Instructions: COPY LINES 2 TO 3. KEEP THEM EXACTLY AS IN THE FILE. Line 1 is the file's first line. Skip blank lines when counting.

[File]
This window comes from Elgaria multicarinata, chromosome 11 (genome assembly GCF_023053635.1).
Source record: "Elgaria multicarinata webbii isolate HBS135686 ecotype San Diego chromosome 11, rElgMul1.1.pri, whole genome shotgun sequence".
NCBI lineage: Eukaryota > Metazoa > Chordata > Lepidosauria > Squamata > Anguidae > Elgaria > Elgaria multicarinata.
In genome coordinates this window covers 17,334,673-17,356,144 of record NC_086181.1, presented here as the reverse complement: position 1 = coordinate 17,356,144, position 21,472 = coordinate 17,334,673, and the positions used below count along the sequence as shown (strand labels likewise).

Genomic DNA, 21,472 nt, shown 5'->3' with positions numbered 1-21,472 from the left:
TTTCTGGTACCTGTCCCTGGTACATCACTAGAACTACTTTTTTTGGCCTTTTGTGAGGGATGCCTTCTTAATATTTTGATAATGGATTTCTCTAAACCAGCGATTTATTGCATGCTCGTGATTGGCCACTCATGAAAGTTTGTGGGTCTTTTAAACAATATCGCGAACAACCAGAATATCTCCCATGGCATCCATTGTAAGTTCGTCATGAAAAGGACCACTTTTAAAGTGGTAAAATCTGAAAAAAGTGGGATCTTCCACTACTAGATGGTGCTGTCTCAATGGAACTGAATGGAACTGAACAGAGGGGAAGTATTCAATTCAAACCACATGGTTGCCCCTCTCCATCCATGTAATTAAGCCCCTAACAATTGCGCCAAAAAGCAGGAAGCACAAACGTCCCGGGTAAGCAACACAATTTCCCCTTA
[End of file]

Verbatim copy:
Source record: "Elgaria multicarinata webbii isolate HBS135686 ecotype San Diego chromosome 11, rElgMul1.1.pri, whole genome shotgun sequence".
NCBI lineage: Eukaryota > Metazoa > Chordata > Lepidosauria > Squamata > Anguidae > Elgaria > Elgaria multicarinata.